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Before & After: See the Incredible, Life-Size Tree House in These Kids’ Playroom

published May 1, 2024
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Empty child's playroom before renovation.
Credit: Chris Jones

When Chris Jones, the co-owner of Adaptiv Design Concepts, got the call to design an interactive playroom for a family in West Palm Beach, Florida, he wanted to get to know the clients and the space first. It was a brand-new home, and the playroom was the first space to come to life. A room with around 16-foot ceilings and several windows was the perfect canvas to create an adventure-themed room for two kids to grow into. 

Credit: Chris Jones

“It was basically a clean slate. The only thing was that I knew that the walls were going to be white and the floor was going to be dark hardwood,” Jones says. Then, the rest was open to whatever I wanted to do. The client just wanted a space where the kids could grow up, and the family could hang out.”

Credit: Chris Jones

Even though the client had seen Jones’s previous projects and was drawn to one structure in particular, he still wanted to get the clients to answer a questionnaire about their desires for the room before building. He likes to understand the kids’ interests and the goals of a structure before he starts designing. 

Credit: Chris Jones

The clients wanted Jones to design structures their kids could grow into, including a treehouse. And that desire is at the forefront of what he does with every project. For instance, if a kid is temporarily super into a particular television show, Jones tries to push for something more general rather than making that interest the focus of the project so that the design can grow with the child through all of their phases. “If they want to do themed stuff, I can add elements in but not make it the kind of focus of the room,” he shares.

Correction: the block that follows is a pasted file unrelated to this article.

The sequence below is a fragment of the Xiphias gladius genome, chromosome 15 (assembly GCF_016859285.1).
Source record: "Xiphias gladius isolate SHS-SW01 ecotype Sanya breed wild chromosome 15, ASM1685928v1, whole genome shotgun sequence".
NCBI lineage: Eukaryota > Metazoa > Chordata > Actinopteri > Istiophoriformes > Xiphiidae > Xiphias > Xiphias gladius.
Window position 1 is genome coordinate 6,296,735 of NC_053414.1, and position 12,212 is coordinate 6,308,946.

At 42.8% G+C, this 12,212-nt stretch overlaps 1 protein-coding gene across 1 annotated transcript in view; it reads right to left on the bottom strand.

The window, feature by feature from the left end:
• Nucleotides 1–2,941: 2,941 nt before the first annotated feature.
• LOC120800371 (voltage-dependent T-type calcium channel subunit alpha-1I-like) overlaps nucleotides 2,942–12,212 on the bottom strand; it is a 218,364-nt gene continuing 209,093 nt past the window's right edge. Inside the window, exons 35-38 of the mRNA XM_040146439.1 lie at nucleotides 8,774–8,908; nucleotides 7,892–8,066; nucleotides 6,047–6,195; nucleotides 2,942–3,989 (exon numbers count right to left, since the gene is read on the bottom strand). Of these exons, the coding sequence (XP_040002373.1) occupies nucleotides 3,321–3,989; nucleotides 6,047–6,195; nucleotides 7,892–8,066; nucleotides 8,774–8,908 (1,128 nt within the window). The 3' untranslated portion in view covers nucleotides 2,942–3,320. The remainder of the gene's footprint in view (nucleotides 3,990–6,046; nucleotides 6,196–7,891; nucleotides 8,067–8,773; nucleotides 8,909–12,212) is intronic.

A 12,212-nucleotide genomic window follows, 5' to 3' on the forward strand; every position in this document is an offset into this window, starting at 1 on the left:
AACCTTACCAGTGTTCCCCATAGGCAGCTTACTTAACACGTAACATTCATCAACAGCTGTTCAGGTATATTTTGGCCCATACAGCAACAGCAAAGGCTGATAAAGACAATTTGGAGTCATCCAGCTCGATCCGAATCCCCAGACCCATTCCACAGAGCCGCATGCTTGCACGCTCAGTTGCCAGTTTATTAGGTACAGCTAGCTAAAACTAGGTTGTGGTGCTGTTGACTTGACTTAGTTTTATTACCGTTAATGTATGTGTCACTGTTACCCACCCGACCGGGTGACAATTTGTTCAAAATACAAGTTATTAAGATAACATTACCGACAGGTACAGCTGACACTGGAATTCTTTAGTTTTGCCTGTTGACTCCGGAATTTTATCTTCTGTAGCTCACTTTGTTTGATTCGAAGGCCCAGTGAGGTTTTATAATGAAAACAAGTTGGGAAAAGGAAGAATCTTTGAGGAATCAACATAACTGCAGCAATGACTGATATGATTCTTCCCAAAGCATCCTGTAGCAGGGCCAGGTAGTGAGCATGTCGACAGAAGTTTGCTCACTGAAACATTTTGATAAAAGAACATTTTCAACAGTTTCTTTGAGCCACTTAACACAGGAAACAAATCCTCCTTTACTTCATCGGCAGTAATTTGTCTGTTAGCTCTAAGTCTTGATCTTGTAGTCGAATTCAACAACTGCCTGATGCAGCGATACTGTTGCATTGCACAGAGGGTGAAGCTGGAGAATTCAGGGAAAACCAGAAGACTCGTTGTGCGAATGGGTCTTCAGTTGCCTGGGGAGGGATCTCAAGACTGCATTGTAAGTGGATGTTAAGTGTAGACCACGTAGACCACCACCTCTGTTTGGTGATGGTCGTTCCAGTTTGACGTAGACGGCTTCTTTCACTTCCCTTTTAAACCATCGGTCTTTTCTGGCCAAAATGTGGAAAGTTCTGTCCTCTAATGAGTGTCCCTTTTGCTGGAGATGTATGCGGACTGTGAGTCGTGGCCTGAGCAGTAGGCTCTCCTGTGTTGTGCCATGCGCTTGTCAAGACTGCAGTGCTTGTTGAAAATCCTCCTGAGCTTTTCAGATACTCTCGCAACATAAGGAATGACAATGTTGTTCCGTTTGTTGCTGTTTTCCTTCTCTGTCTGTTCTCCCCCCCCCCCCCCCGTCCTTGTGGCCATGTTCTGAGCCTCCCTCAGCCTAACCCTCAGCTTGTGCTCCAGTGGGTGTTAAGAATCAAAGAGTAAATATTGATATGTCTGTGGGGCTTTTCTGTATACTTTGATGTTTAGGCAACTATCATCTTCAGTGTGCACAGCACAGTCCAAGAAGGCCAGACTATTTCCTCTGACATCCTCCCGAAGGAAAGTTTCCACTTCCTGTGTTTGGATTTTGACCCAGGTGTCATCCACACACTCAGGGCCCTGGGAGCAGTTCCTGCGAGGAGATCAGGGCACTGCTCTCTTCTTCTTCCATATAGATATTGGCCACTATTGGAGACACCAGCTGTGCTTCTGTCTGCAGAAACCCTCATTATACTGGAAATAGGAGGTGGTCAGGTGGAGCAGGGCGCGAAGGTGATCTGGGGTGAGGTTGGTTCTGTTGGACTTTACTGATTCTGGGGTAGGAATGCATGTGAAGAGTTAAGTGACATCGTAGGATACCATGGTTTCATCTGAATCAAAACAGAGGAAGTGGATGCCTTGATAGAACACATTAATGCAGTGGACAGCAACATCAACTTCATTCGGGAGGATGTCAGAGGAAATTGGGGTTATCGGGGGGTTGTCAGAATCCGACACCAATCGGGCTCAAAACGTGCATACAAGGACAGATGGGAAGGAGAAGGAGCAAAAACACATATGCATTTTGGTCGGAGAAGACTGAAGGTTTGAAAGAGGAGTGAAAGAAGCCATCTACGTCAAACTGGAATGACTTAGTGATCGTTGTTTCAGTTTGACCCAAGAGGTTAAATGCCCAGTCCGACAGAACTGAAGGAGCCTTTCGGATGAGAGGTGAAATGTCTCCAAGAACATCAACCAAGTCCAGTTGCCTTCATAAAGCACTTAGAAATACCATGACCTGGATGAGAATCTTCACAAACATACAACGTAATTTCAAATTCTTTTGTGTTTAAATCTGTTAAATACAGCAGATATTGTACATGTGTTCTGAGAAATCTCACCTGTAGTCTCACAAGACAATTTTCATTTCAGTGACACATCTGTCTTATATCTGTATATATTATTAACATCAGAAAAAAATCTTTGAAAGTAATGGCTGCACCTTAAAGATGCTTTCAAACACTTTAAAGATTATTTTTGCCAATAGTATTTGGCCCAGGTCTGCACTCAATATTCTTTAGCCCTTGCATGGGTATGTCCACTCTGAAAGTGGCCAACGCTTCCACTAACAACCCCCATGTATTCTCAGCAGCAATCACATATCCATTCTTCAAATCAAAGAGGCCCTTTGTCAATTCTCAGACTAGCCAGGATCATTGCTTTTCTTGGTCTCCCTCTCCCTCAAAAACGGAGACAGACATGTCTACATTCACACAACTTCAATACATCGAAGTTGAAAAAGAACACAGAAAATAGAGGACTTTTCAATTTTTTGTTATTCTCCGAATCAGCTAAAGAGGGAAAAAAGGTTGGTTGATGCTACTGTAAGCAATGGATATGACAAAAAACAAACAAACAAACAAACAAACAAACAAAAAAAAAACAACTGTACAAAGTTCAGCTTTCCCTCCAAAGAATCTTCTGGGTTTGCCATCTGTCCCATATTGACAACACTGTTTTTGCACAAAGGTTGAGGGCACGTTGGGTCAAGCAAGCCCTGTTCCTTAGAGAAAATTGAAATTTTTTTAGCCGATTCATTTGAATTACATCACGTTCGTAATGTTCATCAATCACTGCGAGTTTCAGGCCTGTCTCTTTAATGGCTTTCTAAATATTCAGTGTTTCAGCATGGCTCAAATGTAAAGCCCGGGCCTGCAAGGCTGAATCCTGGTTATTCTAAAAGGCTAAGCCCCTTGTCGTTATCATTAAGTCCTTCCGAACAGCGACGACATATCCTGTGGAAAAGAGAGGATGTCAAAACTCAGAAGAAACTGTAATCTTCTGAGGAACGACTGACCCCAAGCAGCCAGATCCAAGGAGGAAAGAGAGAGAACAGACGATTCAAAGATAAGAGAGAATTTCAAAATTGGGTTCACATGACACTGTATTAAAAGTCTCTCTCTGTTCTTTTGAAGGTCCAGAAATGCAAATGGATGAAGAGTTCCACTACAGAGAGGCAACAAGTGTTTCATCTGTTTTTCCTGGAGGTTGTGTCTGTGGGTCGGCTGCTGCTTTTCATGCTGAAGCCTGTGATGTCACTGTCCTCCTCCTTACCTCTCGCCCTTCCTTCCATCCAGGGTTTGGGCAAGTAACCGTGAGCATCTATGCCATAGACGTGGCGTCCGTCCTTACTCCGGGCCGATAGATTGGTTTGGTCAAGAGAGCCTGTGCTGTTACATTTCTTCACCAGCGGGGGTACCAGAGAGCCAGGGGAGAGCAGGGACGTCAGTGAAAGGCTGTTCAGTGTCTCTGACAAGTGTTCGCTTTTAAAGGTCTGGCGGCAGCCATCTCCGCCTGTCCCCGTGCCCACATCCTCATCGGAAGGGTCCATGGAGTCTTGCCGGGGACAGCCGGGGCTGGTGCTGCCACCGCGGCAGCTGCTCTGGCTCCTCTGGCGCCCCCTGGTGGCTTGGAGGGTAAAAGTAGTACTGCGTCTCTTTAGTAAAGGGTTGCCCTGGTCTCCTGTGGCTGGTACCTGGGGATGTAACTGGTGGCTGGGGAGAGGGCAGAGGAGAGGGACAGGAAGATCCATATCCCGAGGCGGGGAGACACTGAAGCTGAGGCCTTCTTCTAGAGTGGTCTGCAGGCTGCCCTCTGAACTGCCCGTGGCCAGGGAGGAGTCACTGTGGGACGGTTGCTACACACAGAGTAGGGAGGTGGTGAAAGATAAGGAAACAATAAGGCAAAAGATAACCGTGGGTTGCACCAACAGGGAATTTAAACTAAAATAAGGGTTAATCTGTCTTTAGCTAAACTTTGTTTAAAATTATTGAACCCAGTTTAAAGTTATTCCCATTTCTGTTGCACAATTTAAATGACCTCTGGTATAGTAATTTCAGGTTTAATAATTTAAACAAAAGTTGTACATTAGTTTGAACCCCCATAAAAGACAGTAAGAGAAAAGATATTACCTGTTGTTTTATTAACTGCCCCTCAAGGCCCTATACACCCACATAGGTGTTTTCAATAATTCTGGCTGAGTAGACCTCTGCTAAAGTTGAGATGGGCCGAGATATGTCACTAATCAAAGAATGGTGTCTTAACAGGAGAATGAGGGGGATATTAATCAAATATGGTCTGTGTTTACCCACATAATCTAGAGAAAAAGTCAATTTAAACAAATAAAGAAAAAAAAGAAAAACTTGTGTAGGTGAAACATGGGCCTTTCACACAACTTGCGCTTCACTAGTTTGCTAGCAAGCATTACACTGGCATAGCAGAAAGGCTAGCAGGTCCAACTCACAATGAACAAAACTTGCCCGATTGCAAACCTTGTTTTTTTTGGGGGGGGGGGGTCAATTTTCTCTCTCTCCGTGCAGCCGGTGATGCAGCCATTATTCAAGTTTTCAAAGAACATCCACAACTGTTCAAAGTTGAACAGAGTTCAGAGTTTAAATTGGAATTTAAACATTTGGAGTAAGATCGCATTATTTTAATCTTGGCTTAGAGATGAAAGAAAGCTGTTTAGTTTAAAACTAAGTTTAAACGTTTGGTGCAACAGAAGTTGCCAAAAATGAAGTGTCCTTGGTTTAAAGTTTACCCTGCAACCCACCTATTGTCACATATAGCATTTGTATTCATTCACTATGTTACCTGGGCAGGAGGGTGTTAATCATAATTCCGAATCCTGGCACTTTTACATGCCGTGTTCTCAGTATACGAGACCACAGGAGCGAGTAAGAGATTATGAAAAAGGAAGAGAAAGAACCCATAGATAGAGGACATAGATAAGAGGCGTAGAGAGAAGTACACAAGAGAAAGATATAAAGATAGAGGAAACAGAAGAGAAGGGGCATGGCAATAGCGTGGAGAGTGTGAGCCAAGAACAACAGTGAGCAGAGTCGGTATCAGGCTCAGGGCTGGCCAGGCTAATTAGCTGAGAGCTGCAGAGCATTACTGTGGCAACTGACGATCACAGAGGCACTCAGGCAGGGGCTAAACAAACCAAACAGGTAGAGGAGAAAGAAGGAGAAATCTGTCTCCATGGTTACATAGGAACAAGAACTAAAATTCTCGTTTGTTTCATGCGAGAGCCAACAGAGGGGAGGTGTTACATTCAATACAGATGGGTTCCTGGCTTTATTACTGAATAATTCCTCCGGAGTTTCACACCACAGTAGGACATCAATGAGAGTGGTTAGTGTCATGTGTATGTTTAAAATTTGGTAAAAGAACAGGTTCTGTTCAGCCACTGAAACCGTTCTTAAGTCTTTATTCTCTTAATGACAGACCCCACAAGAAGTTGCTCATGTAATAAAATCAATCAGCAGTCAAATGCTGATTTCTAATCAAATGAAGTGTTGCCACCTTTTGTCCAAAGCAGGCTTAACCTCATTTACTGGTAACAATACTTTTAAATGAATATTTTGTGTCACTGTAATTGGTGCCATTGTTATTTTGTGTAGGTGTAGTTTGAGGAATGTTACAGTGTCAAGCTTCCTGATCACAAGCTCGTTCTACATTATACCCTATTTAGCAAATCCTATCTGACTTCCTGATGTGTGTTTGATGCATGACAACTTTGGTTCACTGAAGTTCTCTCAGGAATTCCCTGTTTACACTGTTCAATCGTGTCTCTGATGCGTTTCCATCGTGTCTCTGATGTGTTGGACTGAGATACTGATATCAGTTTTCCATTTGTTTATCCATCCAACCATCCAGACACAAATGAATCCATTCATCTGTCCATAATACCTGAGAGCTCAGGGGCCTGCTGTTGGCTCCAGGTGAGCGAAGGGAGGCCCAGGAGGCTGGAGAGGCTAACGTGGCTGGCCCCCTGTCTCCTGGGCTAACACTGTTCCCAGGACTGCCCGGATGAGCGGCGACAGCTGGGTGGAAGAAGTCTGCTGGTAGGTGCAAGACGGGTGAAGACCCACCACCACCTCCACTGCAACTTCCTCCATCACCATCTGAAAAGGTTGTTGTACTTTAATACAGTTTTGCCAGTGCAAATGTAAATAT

Credit: Chris Jones

So, Jones sketched out his vision for the space based on the clients’ feedback and shared it with them. After the design was locked, it was time to start building off-site. 

Credit: Chris Jones

For this project, the clients wanted a treehouse that had multiple uses. Jones created a treehouse with dropdown tables for activities, a carpeted top floor that’s great for reading (which is 7 feet wide so the parents can fit up there, too), and a fire pole for exercise. 

Credit: Chris Jones

Jones’s treehouse is also connected to another structure via an elevated walkway. The other house has a room for playing, and a rope climbing wall is next to it. On another wall, Jones designed a pegboard wall to house toy storage. However, it can easily be converted into a rock climbing wall or have a television mounted. 

Credit: Chris Jones

The structures are functional, but they’re also aesthetically pleasing. The bright red, curved doors are small in size, which gives kids ownership, making it feel like it’s just for them. The birdhouses are a whimsical touch that can be removed. The green carpeting ties the whole room together, making it feel like a woodland environment. 

Credit: Chris Jones

Jones and his team built the structure in Washington, D.C., where they’re located, and then drove the pieces down to Florida. It took around eight months from start to finish but only four days to assemble on the property. The clients were so excited because it was finished by the deadline, and it was the first room in their house to be finished. 

Credit: Chris Jones

“I love all of it,” Jones says when asked about the finished project. “I love the tree house specifically because of its scale and the longevity of play that they’re going to be able to get with it.”